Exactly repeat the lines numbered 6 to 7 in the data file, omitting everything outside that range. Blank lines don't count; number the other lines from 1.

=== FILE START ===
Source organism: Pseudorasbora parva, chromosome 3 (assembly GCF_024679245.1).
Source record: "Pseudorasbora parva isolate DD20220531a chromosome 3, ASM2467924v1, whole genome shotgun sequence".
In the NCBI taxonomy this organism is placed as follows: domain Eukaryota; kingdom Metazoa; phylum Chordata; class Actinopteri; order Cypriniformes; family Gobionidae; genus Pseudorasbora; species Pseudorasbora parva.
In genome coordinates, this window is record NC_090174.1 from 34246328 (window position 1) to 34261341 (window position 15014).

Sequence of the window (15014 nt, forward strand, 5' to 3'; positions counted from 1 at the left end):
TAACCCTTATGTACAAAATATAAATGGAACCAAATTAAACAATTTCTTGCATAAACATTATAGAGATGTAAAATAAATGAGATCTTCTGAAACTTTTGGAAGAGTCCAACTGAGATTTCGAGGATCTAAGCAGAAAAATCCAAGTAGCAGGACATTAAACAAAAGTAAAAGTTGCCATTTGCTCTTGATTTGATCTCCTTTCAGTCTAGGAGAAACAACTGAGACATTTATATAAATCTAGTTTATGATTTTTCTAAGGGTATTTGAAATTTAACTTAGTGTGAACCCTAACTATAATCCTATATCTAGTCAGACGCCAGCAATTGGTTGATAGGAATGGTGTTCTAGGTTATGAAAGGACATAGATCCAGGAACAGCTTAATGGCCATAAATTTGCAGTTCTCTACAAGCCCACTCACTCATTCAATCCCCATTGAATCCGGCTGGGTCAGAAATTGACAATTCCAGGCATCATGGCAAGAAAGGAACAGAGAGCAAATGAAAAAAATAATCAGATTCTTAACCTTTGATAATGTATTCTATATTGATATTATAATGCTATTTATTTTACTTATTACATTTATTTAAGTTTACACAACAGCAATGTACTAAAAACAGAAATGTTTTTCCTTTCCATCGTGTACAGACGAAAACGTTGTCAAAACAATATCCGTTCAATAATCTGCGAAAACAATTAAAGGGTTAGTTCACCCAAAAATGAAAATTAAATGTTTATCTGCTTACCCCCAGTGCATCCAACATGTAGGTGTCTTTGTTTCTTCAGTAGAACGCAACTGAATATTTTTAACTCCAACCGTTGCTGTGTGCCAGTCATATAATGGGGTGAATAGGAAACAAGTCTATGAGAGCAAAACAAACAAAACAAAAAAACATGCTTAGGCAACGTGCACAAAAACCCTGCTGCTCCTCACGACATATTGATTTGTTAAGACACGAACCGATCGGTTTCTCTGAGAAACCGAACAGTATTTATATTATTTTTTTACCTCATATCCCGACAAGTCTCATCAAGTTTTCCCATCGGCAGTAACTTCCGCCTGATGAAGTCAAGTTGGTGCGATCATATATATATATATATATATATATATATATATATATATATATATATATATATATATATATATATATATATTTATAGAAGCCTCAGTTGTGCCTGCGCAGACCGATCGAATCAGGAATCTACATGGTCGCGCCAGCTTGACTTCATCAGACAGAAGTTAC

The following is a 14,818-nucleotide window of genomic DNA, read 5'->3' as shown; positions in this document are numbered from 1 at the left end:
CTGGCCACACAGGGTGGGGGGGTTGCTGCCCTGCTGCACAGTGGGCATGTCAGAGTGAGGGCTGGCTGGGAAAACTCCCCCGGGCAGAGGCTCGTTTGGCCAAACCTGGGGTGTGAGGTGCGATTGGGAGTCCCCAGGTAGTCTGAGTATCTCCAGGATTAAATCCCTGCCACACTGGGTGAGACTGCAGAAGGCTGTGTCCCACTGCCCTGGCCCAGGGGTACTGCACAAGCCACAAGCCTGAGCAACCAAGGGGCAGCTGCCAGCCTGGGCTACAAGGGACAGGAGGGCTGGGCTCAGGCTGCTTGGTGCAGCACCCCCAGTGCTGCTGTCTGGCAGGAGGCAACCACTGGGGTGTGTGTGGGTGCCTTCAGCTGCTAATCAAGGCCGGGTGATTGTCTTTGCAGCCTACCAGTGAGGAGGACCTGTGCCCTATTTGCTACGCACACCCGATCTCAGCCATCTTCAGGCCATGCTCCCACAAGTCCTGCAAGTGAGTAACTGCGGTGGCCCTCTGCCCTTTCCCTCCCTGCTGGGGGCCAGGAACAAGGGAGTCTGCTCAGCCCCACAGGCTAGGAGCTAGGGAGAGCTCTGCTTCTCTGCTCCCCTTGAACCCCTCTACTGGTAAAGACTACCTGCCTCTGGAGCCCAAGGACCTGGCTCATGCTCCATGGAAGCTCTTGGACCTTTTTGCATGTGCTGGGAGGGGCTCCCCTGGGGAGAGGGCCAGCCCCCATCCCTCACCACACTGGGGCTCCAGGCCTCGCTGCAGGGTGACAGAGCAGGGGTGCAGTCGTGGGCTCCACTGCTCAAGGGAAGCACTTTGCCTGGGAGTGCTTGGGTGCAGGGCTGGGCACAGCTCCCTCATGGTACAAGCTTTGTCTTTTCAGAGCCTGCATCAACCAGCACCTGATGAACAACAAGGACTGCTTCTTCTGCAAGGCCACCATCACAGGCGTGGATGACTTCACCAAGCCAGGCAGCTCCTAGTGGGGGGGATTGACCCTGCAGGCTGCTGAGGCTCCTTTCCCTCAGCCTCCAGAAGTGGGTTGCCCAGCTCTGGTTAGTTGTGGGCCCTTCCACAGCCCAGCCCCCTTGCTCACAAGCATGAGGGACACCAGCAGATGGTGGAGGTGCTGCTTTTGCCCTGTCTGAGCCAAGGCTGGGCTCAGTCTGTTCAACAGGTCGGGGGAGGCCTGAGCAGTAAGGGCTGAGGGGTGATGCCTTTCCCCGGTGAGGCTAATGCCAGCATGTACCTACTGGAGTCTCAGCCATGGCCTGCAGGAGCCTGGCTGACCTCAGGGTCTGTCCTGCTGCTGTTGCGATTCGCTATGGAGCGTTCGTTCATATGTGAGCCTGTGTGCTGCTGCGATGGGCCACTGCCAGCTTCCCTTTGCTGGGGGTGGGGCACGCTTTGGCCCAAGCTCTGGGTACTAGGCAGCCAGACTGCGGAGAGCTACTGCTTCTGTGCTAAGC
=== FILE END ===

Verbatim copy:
TAACCCTTATGTACAAAATATAAATGGAACCAAATTAAACAATTTCTTGCATAAACATTATAGAGATGTAAAATAAATGAGATCTTCTGAAACTTTTGGAAGAGTCCAACTGAGATTTCGAGGATCTAAGCAGAAAAATCCAAGTAGCAGGACATTAAACAAAAGTAAAAGTTGCCATTTGCTCTTGATTTGATCTCCTTTCAGTCTAGGAGAAACAACTGAGACATTTATATAAATCTAGTTTATGATTTTTCTAAGGGTATTTGAAATTTAACTTAGTGTGAACCCTAACTATAATCCTATATCTAGTCAGACGCCAGCAATTGGTTGATAGGAATGGTGTTCTAGGTTATGAAAGGACATAGATCCAGGAACAGCTTAATGGCCATAAATTTGCAGTTCTCTACAAGCCCACTCACTCATTCAATCCCCATTGAATCCGGCTGGGTCAGAAATTGACAATTCCAGGCATCATGGCAAGAAAGGAACAGAGAGCAAATGAAAAAAATAATCAGATTCTTAACCTTTGATAATGTATTCTATATTGATATTATAATGCTATTTATTTTACTTATTACATTTATTTAAGTTTACACAACAGCAATGTACTAAAAACAGAAATGTTTTTCCTTTCCATCGTGTACAGACGAAAACGTTGTCAAAACAATATCCGTTCAATAATCTGCGAAAACAATTAAAGGGTTAGTTCACCCAAAAATGAAAATTAAATGTTTATCTGCTTACCCCCAGTGCATCCAACATGTAGGTGTCTTTGTTTCTTCAGTAGAACGCAACTGAATATTTTTAACTCCAACCGTTGCTGTGTGCCAGTCATATAATGGGGTGAATAGGAAACAAGTCTATGAGAGCAAAACAAACAAAACAAAAAAACATGCTTAGGCAACGTGCACAAAAACCCTGCTGCTCCTCACGACATATTGATTTGTTAAGACACGAACCGATCGGTTTCTCTGAGAAACCGAACAGTATTTATATTATTTTTTTACCTCATATCCCGACAAGTCTCATCAAGTTTTCCCATCGGCAGTAACTTCCGCCTGATGAAGTCAAGTTGGTGCGATCATATATATATATATATATATATATATATATATATATATATATATATATATATATATATATATATATATATTTATAGAAGCCTCAGTTGTGCCTGCGCAGACCGATCGAATCAGGAATCTACATGGTCGCGCCAGCTTGACTTCATCAGACAGAAGTTAC

The following is a 14,818-nucleotide window of genomic DNA, read 5'->3' as shown; positions in this document are numbered from 1 at the left end: